Ross Glendinning – Australian Rules Brownlow Medal Winner
In contrast to 1982 Brownlow Medal winner Brian Wilson and 1980 recipient Kelvin Templeton, 1983 winner Ross Glendinning 17 September 1956) was a player that received considerable attention for the Brownlow. From the time he made his debut with North Melbourne in 1978, it appeared more a question of when, not if he would win a Charlie.
He attracted 66 votes during his first five seasons and finished second to Wilson in 1982. Glendinning, dividing time between centre half-forward and centre halfback, was also a capable goal kicker by any standard, more so for being a mid-fielder.
Glendinning was also unlike many other Brownlow winners in the regard that he played for sides that were consistent winners. Even when he went to the expansion team West Coast Eagles for his final two seasons, he was on the ground for 22 wins in the 40 games he played for the new team.
If there could be any knock levied against him, it could only be that he never made it to the premiership level or played in a Grand Final. He played in the finals 13 times, but was on the winning side only four. Unfair as it may be to evaluate a player’s career by what a team accomplished when it truly mattered, it is commonplace in all sports, not only Australian Rules Football.
Here is a season-by-season look at Ross Glendinning, offered in the attempt of going beyond finals appearances and individual accolades.
Born in Subiaco, Western Australia, Glendinning first played at the professional level in 1974 with East Perth of the Western Australian Football League. The Royals have a long list of distinguished players in their history, including Graham “Polly” Farmer the champion ruckman who emerged in the same year of 1956 when Glendinning was born. Barry Glendinning stepped onto the ground in 1974 for a side that had reached the finals of the WAFL. His first season marked the first time the Royals had failed to make the finals since 1966, but they returned for both of his final two seasons. The Royals made it as far as runners-up in 1976 and took the premiership in 1978 after Glendinning had moved to North Melbourne in the VFL. In four seasons with East Perth, he played 56 games and is one of three halfbacks on the Royals Post- War Team of the Century.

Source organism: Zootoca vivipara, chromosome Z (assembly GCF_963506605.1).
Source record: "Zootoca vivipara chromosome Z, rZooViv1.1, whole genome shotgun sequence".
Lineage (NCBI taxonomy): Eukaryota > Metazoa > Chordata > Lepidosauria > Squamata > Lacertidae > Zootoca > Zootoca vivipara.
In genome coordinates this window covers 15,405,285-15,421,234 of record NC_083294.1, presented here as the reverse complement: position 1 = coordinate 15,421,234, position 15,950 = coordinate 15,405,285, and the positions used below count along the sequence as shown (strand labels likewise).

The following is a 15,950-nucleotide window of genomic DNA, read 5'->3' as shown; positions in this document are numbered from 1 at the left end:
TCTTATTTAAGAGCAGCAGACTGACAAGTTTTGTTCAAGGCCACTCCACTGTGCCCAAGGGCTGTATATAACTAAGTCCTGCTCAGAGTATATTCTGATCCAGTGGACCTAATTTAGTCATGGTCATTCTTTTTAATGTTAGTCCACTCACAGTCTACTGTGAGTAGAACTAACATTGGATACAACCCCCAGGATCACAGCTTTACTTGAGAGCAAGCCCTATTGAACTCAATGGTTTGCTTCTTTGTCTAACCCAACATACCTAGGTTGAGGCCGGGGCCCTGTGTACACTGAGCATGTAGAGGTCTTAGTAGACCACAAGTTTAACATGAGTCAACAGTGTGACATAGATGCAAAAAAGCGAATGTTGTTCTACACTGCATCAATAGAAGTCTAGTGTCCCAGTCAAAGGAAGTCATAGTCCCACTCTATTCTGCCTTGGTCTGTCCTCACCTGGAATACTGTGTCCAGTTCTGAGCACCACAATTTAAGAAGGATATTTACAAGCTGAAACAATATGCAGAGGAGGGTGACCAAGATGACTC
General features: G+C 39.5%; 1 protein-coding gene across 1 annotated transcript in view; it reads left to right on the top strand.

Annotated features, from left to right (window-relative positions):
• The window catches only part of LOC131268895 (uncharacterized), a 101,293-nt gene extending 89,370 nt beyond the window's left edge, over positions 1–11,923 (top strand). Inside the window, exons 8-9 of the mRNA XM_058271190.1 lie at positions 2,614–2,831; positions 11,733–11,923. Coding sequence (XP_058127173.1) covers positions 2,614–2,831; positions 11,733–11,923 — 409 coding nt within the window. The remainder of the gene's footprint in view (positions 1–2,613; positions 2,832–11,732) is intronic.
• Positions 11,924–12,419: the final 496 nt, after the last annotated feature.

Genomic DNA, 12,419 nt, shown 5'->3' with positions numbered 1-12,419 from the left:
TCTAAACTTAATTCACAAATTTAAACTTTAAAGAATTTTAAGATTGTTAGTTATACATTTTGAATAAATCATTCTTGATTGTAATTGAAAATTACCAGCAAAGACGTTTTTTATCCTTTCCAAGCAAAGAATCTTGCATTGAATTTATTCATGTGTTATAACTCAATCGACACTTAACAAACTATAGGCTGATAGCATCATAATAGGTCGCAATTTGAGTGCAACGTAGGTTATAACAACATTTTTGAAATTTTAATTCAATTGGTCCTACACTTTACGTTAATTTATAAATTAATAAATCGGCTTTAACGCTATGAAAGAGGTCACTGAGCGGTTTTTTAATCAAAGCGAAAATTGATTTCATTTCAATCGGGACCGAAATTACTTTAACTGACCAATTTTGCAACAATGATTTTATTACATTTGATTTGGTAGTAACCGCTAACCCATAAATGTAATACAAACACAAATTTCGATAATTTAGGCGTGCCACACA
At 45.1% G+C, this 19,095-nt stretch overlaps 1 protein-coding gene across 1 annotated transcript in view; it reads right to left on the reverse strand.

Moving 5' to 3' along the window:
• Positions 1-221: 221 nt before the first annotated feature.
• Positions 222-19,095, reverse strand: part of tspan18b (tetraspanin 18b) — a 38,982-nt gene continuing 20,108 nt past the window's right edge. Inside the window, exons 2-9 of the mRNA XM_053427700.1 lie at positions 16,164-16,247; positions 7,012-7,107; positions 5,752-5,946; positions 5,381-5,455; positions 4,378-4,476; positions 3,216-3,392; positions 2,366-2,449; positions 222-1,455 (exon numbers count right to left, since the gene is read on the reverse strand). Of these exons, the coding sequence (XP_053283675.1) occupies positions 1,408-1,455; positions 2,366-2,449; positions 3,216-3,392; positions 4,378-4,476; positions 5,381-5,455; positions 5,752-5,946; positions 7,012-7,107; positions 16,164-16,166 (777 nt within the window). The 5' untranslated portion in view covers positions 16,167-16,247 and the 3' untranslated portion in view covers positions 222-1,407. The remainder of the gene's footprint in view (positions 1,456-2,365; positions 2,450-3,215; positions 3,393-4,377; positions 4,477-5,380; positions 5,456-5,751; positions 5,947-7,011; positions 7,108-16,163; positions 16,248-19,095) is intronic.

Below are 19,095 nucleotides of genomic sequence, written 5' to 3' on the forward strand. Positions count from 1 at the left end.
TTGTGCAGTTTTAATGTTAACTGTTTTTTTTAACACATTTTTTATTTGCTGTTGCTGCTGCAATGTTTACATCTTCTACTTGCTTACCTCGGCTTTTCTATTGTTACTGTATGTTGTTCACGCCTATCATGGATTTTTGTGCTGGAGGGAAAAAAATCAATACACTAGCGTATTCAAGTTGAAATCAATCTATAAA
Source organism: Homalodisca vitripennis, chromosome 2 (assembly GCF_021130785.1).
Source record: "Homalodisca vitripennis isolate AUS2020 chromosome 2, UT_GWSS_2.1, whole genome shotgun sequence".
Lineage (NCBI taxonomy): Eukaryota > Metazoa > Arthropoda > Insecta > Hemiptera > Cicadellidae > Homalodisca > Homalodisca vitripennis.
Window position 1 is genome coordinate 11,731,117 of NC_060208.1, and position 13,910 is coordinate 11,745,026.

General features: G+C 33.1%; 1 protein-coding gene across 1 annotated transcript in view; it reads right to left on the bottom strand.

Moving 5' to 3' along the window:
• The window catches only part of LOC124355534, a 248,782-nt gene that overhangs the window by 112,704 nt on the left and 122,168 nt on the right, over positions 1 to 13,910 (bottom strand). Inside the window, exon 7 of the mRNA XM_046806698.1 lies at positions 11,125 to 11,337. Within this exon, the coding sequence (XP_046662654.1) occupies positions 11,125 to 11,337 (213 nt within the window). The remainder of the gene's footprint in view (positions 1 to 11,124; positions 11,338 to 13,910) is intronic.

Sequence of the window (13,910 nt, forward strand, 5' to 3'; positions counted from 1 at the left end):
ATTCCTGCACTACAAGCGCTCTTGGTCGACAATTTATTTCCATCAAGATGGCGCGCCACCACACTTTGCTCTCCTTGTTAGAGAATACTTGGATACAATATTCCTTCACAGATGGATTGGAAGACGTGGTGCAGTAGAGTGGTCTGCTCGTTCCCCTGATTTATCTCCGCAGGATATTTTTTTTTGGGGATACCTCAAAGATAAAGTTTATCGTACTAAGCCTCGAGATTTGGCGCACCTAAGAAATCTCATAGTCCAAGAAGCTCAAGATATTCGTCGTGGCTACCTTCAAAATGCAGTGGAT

Glendinning’s final season of 1977 with the Royals also marked the first of his 15 appearances for Western Australia in State of Origin representation.
Ross Glendinning’s VFL career got off to a promising start in 1978. He kicked three goals and two behinds in a round one match against Footscray. The Kangaroos were a force that season and reeled off a string of eight wins before losing to Carlton in round nine. They beat the Bombers the following week before another victory against South Melbourne, but then hit a rough patch of four consecutive losses. Beginning with Footcray’s round 12 revenge for the round one loss. Richmond and St. Kilda also beat the Roos, and Hawthorn added another loss, before the side totally reversed their fortunes and won four in a row.
Glendinning’s play was considered worthy of nine Brownlow votes. The side made it to the finals after finishing the home-and-away season at the top of the ladder ahead of Hawthorn by five percentage points.
The Hawks defeated the Roos to take the flag by a margin of 18 points. It was to be Glendinning’s only Grand Final appearance, even though North Melbourne was the reigning premiership side from 1977 and 1978 marked their fifth successive Grand Final. He played alongside the 1978 Brownlow winner, Malcolm Blight.